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Forex Broker

A forex broker is a financial services company that provides traders access to a platform for buying and selling foreign currencies.


Ask price is the lowest price the broker will pay to sell the instrument.


Bid price is the highest price the broker will pay to purchase the instrument.


The difference between the Ask price and Bid price is broker’s profit that is called spread.

What is a Forex Broker?


A Forex broker is a firm that provides forex traders with access to a trading platform that allows them to buy and sell foreign currencies.

A currency trading broker, also known as a retail forex broker, or forex broker, handles a tiny portion of the overall foreign exchange market volume. Forex traders use these brokers to access the currency market and trade 24 hours a day, 5 days a week. 

There are mainly two types of forex brokers:


1) Dealing Desks (DD) brokers

2) No Dealing Desks (NDD) brokers:

Dealing Desk (DD) brokers:

A dealing desk broker is basically a market maker. They make money through spreads and providing liquidity to their clients.

They create a market for you as a trader by taking the opposite side of your trades. 

In most cases, dealing desk brokers keep trades safely within their own liquidity pools and do not require external liquidity providers.  While some people believe that there is a conflict of interest between the broker and the trader and that this type of brokerage takes advantage of the trader, many traders appreciate the fixed spreads. 

The Dealing Desks brokers offer a fixed spread, and it does not fluctuate much. 

So many traders appreciate fixed spread when it comes to this kind of brokerage. 

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No Dealing Desks (NDD) brokers:

No Dealing Desk (NDD) brokers do NOT pass their clients’ orders through a Dealing Desk. They do not take the opposite side of their clients' trades, which makes NDD brokers seem more transparent than DD brokers, as the conflict of interest does not exist here between the broker and its clients. 

NDD brokers make money by charging commissions and/or spread. The spread in the NDD environment is variable and generally wider that what marker maker brokers offer.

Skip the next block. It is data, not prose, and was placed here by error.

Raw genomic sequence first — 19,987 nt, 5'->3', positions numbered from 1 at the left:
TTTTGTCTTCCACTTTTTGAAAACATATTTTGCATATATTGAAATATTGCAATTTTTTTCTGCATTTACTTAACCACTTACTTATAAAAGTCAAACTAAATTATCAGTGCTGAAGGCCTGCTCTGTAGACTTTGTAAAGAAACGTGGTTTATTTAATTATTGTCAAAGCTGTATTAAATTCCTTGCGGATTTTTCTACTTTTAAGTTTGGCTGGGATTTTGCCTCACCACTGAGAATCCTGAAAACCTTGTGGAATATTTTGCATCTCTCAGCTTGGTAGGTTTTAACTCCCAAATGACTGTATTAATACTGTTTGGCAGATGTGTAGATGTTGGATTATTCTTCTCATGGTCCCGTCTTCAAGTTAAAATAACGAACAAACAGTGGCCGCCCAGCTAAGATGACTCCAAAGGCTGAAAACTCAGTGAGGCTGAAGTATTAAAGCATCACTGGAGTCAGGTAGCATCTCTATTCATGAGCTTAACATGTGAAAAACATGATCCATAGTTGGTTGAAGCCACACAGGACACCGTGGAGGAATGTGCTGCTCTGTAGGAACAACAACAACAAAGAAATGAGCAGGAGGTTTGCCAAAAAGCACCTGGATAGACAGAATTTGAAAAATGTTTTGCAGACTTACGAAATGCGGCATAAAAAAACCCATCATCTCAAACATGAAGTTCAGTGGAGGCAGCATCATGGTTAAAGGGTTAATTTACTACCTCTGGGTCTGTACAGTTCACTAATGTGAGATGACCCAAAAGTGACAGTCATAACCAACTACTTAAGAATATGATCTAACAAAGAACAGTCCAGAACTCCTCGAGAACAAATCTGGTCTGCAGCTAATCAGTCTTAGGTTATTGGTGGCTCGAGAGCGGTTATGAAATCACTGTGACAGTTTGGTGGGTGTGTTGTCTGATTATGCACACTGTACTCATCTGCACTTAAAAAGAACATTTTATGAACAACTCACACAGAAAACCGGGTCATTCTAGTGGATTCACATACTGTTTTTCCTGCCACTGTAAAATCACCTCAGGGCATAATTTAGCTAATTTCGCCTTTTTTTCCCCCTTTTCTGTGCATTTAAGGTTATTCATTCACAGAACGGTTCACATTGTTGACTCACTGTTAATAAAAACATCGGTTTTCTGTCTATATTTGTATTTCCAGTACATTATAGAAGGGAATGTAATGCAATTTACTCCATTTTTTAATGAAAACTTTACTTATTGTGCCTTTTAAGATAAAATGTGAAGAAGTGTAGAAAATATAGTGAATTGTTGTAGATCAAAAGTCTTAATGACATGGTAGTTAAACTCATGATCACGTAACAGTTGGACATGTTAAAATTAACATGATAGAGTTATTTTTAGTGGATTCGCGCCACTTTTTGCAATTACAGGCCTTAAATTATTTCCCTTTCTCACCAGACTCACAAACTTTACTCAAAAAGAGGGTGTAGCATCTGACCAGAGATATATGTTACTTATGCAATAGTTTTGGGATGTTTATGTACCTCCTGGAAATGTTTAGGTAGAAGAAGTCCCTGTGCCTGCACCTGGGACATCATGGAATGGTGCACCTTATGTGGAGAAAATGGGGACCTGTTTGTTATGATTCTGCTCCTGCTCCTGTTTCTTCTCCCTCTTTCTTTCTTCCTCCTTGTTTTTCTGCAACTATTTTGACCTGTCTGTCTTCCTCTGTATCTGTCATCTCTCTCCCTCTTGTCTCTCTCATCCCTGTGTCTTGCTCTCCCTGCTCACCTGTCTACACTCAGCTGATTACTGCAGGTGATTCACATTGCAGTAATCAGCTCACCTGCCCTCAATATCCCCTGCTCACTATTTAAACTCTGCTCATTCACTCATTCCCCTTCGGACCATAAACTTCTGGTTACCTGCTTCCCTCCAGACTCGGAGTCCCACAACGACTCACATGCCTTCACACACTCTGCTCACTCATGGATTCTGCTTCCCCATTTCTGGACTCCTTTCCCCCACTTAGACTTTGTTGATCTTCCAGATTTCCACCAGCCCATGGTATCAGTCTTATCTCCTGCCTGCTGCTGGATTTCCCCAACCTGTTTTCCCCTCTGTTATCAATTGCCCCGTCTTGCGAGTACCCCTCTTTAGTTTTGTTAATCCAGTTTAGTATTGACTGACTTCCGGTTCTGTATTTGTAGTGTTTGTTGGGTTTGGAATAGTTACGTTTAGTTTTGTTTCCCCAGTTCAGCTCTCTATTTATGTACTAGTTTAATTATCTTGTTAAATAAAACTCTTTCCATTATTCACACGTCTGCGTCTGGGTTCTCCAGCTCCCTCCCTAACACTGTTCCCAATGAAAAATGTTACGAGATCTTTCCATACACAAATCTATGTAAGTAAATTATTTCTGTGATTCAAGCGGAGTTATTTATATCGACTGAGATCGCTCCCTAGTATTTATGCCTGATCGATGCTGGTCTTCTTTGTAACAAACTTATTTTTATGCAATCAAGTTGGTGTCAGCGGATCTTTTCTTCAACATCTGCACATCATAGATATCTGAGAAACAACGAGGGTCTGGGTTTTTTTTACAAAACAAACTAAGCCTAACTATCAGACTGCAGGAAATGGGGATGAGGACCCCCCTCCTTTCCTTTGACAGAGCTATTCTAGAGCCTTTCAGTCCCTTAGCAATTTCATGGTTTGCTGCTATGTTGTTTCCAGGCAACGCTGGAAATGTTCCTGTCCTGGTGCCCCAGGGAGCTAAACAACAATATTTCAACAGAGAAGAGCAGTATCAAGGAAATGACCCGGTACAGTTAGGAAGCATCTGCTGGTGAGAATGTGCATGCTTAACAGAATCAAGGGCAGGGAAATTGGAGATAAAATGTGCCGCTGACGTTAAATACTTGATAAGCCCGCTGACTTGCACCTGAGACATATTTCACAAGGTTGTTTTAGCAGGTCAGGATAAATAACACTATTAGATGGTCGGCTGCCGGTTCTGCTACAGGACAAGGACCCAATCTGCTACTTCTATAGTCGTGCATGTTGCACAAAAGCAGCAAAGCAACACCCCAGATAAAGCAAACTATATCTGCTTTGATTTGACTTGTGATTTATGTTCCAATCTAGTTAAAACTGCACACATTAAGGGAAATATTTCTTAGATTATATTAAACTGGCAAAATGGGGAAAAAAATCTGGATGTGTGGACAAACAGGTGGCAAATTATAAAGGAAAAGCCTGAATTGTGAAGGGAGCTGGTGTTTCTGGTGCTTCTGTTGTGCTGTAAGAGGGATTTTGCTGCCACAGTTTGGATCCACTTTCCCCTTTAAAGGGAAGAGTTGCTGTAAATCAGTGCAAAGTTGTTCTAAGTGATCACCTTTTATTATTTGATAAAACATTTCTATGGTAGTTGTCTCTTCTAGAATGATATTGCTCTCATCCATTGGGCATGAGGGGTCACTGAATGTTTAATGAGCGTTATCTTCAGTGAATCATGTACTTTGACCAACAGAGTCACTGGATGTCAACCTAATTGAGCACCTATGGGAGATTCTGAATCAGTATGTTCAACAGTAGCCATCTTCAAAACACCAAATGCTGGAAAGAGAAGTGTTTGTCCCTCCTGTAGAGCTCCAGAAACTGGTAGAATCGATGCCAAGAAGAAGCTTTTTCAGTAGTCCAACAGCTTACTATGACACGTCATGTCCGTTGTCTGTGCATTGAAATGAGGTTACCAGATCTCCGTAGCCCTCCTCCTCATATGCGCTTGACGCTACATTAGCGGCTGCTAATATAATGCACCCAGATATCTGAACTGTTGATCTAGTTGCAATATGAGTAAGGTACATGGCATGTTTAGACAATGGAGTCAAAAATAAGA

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NDD brokers fall into two categories:


Straight through Processing (STP)


Some brokers claim that they are true ECN brokers, but in reality, they merely have a Straight Through Processing system.

Forex brokers that have an STP system route the orders of their clients directly to their liquidity providers who have access to the interbank market, and at the end provide the clients with the quote that liquidity providers offer plus usually a fixed spread for their compensation. 

NDD STP brokers usually work with many liquidity providers to facilitate the orders, with each provider quoting its own bid and ask price, therefore it is common for these brokers to offer variable spreads.


Electronic Communication Networks (ECN)


On the other hand, ECN forex brokers, use electronic communications networks (ECNs) to give clients direct access to other participants in currency markets. Participants could be other brokers, banks, retail traders, hedge funds, and other financial institutions involved in the FX market. 

Because an ECN broker consolidates price quotations from several market participants, they have the ability to offer their clients tighter spreads. In essence, participants trade against each other by offering their best bid and ask prices. 

ECNs also allow their clients to see the “Depth of Market.”

Depth of Market gives an insight into where the buy and sell orders of other participants are placed. 

ECN brokers usually charge a small commission but on the other hand, their offered spreads are usually more competitive. 

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